Here we are on New Year’s Eve, and I’ve just completed my last make of 2014. Phew! The pattern is the Francoise Dress by Tilly & the Buttons, made up in a multi-coloured strawberry cotton fabric my husband brought me back as a souvenir from Estonia. As the strawberry fabric was a little sheer, I lined it with a cotton white siri fabric I bought from Gertie’s Etsy store a long while back.
I made it up in a size 5 – kind of. My measurements went 5-6-5, but when I made that up in a quick muslin, it was too loose around the waist, so I cut a straight 5. I moved the side darts down by 4″, and the curved French darts down by a few inches, too. I also shortened the darts. I’ve read a few complaints about the darts in this dress- mostly that they sit too high on most people who’ve made it. I’m short and have a low set bust, so I fully expected to have to move them. Unfortunately, Tilly does not provide much information on the moving/shortening of the curved darts, and as they’re quite unusual on patterns today (that I’ve found), I struggled a bit to find any kind of resource on how to deal with them. There’s probably an easy, obvious way that I didn’t think of though. I ended up having to mostly redraw the top part of them.
Lining this was a bitch, plain and simple. I couldn’t find anyone who had made it and lined it, and again, Tilly doesn’t mention the possibility of lining it in her sewalong. Perhaps it isn’t designed to be lined. Lining a one piece, sleeveless dress is not easy. I spent some time looking at various tutorials for lining sleeveless dresses – some people recommend sewing only the shoulder seams together, some recommend everything but the shoulder seams. I tried as hard as possible to get all the seams encased between the lining and main fabric, but I didn’t succeed with the side seams, so I pinked those. In retrospect, I can see how I could have done it in an easier, cleaner fashion, but hindsight is always 20/20, no? I did find lining it made the armholes tighter, too – I’d like a smidge more room there in future.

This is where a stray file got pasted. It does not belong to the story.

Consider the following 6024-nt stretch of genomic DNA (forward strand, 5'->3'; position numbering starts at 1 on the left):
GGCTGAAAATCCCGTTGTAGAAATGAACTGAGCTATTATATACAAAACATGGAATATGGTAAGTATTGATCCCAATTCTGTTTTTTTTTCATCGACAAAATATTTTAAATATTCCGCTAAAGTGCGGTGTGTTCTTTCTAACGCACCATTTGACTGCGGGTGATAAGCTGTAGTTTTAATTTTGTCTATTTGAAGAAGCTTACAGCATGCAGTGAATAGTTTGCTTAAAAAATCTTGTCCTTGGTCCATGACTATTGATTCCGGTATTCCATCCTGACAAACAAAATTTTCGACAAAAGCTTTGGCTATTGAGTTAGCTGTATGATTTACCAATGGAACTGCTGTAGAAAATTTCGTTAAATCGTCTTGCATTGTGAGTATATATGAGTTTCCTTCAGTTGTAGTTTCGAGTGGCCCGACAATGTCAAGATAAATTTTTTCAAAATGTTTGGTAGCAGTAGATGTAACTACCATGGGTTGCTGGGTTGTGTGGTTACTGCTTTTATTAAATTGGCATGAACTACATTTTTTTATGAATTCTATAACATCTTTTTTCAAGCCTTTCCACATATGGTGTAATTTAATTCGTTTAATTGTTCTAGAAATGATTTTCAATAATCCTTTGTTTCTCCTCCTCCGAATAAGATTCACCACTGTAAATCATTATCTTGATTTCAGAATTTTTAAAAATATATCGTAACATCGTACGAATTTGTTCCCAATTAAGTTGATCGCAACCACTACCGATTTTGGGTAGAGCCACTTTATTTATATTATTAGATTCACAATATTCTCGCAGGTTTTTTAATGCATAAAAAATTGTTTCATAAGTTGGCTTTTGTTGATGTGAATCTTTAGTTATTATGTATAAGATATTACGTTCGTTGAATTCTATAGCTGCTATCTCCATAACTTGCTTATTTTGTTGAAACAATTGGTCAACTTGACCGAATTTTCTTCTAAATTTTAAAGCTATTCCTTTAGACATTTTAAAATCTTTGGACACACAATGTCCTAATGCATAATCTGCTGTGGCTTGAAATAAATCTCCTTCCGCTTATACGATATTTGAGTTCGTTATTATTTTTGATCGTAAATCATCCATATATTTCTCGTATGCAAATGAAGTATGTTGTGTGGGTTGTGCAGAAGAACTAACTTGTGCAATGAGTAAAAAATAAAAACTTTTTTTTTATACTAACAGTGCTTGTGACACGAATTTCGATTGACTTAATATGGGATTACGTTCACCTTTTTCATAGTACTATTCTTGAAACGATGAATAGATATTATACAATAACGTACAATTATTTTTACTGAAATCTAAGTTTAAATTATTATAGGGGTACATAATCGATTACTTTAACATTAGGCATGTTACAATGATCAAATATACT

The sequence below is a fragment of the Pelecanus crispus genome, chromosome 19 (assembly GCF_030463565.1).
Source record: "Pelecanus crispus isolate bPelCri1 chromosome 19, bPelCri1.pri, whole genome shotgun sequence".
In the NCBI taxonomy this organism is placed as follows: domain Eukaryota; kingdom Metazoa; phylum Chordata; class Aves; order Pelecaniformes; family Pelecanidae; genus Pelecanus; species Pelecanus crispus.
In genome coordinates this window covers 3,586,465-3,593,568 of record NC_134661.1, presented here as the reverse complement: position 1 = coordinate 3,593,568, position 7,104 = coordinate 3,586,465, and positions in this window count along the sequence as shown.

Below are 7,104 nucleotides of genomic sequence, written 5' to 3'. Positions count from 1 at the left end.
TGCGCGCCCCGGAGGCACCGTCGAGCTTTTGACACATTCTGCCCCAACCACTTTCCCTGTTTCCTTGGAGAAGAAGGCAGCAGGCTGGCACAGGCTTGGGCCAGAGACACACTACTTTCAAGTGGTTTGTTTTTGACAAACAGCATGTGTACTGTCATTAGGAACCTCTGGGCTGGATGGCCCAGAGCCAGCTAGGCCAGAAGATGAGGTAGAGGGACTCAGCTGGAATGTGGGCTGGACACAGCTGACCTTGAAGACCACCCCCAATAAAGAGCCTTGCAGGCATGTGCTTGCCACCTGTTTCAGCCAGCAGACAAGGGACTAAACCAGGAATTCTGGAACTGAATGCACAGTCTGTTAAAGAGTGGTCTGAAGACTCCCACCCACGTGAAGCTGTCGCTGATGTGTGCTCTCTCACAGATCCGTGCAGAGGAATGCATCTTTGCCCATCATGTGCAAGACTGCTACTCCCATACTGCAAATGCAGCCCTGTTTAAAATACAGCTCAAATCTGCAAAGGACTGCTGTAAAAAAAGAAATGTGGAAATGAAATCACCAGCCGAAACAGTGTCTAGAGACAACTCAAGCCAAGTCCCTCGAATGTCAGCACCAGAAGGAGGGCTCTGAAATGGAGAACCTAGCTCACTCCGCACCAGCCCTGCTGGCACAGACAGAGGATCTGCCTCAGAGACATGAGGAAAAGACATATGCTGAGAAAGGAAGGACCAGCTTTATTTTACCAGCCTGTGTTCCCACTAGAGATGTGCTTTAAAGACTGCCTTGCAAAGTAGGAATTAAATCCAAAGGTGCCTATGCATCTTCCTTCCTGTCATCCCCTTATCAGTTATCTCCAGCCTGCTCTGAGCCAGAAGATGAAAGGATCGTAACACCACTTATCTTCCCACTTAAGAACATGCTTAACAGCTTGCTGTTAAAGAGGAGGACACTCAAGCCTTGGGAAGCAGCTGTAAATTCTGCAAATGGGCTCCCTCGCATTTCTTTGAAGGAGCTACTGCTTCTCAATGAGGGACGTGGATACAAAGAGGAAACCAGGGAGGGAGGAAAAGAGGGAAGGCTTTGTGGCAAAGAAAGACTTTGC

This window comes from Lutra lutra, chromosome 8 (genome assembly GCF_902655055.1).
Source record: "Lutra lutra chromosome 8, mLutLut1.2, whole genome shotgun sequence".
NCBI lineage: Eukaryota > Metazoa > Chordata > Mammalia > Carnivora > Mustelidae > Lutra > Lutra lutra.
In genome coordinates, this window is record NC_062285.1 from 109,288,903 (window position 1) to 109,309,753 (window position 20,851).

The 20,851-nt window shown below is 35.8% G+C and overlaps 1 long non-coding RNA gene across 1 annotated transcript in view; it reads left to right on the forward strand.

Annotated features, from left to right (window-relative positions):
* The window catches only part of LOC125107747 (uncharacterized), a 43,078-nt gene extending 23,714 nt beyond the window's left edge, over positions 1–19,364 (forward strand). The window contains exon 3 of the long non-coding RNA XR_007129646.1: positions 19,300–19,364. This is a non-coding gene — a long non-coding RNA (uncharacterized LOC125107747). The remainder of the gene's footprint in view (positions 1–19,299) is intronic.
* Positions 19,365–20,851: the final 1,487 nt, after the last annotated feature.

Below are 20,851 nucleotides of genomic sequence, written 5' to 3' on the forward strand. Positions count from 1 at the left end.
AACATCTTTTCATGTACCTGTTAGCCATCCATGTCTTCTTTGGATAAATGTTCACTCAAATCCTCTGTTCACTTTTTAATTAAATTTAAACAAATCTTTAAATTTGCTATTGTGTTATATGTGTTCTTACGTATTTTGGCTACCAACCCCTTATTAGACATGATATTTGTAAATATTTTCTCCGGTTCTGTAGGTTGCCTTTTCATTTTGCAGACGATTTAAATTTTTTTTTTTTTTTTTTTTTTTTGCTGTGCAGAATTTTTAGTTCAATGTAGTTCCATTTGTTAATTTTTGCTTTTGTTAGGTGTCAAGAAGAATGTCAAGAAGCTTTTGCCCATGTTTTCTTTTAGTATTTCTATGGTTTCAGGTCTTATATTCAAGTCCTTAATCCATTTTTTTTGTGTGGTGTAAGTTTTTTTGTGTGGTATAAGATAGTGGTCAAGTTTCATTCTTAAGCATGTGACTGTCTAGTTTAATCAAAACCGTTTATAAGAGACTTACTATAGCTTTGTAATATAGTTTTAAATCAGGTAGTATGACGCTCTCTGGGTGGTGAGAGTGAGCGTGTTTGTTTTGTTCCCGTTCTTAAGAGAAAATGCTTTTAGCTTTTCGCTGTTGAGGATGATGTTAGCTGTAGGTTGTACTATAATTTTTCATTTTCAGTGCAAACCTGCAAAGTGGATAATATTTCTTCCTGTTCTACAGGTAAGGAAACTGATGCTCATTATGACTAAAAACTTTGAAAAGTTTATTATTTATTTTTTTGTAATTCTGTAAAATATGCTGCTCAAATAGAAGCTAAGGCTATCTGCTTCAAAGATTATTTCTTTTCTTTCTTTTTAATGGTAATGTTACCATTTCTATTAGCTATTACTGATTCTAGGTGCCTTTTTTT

The back looks tight, but it doesn’t feel tight to wear. I did a lapped zipper rather than the invisible zip the pattern called for – I did try the invisible zip, but a) it was a cheap one and even a low heat iron warped the tape itself, never mind the coils. I forged on anyway, but I don’t have an invisible zip foot for my Husky and anyone who says you can achieve a good result with a regular zip foot is deluded. I have never achieved a zip that could be called invisible with a regular zip foot, and this attempt was no different. And yes, I ironed the coils back (as much as I could with my crappy zip), and adjusted my needle as much as my machine allowed, but no dice. So handpicked lapped zip it was, and despite appearances in this photo, it went in well. Unfortunately, it presented problems with the lining and how to attach it to the zip. I managed to get it looking nice on the inside, but it required extra rows of stitching.
Once I tried it on, I was a bit deflated – despite my muslin, it was still a bit baggy under the boobs and accentuated my tummy. I took it off again and took in the curved darts by another 1/2″ on each side at the top, and I like the result much better. However, the curve on them near the tip ended up quite severe and was difficult to press. You can’t really tell with this busy print though. Speaking of the print, I think it may have been printed off grain, as I made sure to cut the pattern on grain and the strawberries still seem to be falling on a slight diagonal rather than directly horizontal. Oh well.
In the end, I’m happy enough with the result – it will definitely get worn this summer for sure as it’s nice and light and cute.
Here’s to more productive sewing and more cute outfits in 2015!